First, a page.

Donatello Restaurant Fine Italian and Mediterranean Dining in Toronto.



Print friendly | Contact Us

Muslim riots, France, Denmark

Denmark Moslem youth riots ignored while Paris is burning

By Judi McLeod
Friday, November 4, 2005

  Is there a connection between the Moslem-led youth riots in France, and the ones taking place at the same time in Denmark?

  The week of riots in poor neighbourhoods outside Paris, which has spread to 20 towns, has been well covered by the international media.

  Not so for ≈rhus, Denmark.

  “Nothing of it has penetrated to the English-language sections of Danish media,” laments the Viking Observer.

  The Observer took the trouble to translate into English the following from Danish Jyllands-Posten:“Rosenhoj Mall has several nights in a row been the scene of the worst riots in ≈rhus for years.  “This area belongs to us,” the youths proclaim. Sunday evening saw a new arson attack.

  “Their words sound like a clear declaration of war on the Danish society.  Police must stay out.  The area belongs to immigrants.

  “Four youths sit on a wall in Rosenhoj Mall Sunday afternoon, calling themselves spokesmen for the groups, that three nights in a row have ravaged and tried to burn down the restaurant and other stores.

  “Around the parking lot, cars with youngsters from the immigrant community are swarming, and many are walking around, greeting each other with a sense of victory after the worst riots in ≈rhus for years.

   “Every night 30-40 youths took part, especially immigrants.

  “Only two were arrested,  “That was a victory.”

  From the 1990s, groups and organizations formed by extremist Moslems, which present a serious threat to the Danish Jewish Community, have been active in Denmark.

  In France, police have made 143 arrests during the unrest, according to Interior Minister Nicolas Sarkozy.

  Prime Minister de Villepin vowed to restore order as the violence that erupted Oct. 27 spread to at least 20 towns,  manifestation of the collective frustration simmering in housing projects that are home to scores of North African immigrants.

  Bands of stone-lobbing and petrol bomb armed bands of youth have thus far ignored President Jacques Chirac's appeal for calm.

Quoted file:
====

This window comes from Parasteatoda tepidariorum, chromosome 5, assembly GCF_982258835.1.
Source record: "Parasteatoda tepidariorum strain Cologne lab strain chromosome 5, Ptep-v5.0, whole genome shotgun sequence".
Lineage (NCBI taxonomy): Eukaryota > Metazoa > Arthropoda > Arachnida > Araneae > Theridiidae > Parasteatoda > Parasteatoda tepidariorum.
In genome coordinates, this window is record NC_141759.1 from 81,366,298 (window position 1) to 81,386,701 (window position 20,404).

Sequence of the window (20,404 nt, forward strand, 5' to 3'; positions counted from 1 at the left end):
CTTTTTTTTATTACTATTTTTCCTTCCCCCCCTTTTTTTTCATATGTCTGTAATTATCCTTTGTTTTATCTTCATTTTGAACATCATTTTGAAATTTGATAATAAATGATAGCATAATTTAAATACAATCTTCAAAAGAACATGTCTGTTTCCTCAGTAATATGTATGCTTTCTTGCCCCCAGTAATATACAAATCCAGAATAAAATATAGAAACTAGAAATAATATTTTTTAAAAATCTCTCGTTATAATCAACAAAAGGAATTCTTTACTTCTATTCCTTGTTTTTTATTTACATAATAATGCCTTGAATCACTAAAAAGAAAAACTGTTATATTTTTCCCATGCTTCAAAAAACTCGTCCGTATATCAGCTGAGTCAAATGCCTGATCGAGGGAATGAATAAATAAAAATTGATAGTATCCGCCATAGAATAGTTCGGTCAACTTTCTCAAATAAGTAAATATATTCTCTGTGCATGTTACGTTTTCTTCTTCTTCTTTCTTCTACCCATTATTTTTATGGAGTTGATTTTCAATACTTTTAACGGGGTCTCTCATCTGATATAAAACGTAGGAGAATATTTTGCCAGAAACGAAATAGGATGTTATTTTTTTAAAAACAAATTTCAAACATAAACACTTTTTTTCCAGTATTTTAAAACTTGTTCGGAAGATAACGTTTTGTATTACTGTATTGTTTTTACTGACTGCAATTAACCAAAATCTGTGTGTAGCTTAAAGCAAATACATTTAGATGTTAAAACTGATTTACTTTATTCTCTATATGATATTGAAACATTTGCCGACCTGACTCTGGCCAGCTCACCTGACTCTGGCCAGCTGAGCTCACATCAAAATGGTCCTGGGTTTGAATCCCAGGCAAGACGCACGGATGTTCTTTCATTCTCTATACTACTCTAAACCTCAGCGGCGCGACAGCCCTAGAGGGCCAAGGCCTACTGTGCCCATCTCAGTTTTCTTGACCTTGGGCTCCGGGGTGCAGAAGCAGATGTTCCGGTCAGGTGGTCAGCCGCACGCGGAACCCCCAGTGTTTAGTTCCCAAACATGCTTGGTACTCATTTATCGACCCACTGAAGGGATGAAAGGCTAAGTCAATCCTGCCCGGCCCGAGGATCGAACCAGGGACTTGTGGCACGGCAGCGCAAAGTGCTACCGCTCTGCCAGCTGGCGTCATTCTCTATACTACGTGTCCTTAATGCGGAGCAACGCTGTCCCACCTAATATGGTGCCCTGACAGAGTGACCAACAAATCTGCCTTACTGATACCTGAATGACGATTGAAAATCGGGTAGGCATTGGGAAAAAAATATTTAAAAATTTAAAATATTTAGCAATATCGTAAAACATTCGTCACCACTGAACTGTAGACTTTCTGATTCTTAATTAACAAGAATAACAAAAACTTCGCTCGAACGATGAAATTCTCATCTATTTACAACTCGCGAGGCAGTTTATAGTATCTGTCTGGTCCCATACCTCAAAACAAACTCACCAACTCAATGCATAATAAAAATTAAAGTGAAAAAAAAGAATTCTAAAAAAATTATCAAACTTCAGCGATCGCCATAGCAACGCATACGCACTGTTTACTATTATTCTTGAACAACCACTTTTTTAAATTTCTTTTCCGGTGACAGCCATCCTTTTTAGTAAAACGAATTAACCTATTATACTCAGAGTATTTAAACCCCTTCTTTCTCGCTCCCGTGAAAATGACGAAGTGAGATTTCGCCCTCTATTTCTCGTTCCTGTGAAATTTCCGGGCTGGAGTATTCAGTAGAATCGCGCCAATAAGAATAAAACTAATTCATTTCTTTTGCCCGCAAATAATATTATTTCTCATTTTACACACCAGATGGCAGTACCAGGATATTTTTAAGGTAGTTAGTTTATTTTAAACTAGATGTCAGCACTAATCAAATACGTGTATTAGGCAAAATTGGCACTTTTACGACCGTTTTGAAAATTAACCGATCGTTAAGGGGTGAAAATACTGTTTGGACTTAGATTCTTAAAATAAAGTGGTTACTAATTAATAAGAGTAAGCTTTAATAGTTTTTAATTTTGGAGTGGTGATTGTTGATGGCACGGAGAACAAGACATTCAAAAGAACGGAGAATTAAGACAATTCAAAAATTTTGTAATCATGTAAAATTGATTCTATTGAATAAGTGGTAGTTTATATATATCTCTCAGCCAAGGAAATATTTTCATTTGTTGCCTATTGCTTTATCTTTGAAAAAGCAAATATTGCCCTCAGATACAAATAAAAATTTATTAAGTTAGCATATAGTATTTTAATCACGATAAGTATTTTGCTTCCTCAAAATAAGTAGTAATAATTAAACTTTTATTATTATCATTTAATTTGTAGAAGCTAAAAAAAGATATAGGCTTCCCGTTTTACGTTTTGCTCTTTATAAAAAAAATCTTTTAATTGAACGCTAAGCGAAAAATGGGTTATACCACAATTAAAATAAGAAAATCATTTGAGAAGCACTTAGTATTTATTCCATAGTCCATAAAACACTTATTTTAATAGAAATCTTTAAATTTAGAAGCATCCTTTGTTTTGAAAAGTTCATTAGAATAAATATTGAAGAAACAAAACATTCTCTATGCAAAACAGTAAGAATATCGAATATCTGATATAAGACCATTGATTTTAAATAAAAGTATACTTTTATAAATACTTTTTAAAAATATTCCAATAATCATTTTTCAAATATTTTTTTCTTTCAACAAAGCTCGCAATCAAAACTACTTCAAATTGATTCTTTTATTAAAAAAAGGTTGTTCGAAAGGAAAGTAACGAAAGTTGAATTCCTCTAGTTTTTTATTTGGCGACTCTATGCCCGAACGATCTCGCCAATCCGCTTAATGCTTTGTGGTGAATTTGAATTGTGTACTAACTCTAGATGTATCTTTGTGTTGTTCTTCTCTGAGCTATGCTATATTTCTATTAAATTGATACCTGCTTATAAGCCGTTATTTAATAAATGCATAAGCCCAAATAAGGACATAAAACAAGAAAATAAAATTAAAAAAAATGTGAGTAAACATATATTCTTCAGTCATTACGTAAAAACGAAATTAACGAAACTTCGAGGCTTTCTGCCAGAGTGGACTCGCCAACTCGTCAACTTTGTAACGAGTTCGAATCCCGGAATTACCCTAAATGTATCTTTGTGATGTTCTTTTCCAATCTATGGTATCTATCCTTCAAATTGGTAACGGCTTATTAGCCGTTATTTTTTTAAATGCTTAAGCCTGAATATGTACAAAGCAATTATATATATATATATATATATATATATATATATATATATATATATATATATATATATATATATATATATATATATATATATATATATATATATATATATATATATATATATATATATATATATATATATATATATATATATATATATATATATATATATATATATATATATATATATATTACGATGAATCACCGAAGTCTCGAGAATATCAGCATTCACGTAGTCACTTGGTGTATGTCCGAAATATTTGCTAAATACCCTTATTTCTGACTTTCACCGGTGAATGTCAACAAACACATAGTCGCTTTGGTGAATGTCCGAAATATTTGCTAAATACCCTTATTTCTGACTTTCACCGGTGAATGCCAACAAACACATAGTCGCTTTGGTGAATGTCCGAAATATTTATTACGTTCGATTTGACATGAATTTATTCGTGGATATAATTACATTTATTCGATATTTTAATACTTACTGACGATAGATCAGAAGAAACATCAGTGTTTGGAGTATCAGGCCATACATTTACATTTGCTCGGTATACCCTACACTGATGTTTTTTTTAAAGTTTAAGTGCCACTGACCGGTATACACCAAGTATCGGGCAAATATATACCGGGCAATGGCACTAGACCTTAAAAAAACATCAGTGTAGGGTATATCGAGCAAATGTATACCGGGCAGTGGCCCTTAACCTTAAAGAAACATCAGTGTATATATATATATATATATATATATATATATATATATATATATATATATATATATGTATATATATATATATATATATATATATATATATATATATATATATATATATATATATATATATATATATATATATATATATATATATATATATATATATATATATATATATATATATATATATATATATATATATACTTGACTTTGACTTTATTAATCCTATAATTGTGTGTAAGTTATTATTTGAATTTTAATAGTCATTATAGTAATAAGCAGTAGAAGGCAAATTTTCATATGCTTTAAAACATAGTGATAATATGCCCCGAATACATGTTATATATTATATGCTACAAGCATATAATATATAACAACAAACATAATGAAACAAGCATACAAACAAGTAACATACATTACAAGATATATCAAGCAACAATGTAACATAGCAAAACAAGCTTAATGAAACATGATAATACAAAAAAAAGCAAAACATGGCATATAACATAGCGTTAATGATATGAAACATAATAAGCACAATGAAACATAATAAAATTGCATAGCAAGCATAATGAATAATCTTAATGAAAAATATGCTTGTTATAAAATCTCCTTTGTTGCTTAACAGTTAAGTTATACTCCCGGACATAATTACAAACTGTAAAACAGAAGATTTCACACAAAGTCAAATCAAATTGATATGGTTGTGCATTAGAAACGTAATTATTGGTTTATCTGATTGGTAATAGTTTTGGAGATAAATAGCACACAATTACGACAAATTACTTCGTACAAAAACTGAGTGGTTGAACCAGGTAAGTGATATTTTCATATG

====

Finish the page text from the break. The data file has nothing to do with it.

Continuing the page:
“I will not accept organized gangs making the law in some neighbourhoods, I will not accept having crime networks and drug trafficking profiting from disorder,” Villepin said at the Senate in between emergency meetings called over the riots.

  Government offices, a police station, a primary school and a college, a Clichy-sous-Bois fire station and a train station were among the buildings targeted by the gangs of youth.

  Rioters also set fire to a gym near the Les Tilleuls housing complex in the Seine-Saint-Denis region.  It burned and smoldered Wednesday night as residents looked on in despair.

  On Thursday, rioters fired four shots at police and firefighters but caused no injuries, said Jean-Francois Cordet, the top government official for Seine-Saint-Denis.  Nine civilians were injured in other unrest and 415 cars were torched across the Paris area,

  French authorities have said that the riots are not spontaneous but well organized.

  Threats issued by youth rioters in Denmark that “This area belongs to us,” seem to indicate the same thing.

  Meanwhile, the whole world may be aware that Paris is burning, but few are aware of the nightly youth riots in ≈rhus, Denmark.


Canada Free Press founding editor Most recent by Judi McLeod is an award-winning journalist with 30 years experience in the print media. Her work has appeared on Newsmax.com, Drudge Report, Foxnews.com, Glenn Beck. Judi can be reached at: judi@canadafreepress.com


Most recent by Judi McLeod
Previous articles by Judi McLeod









Pursuant to Title 17 U.S.C. 107, other copyrighted work is provided for educational purposes, research, critical comment, or debate without profit or payment. If you wish to use copyrighted material from this site for your own purposes beyond the 'fair use' exception, you must obtain permission from the copyright owner.

Views are those of authors and not necessarily those of Canada Free Press. Content is Copyright 1998-2014 the individual authors.

Site Copyright 1998-2014 Canada Free Press.Com Privacy Statement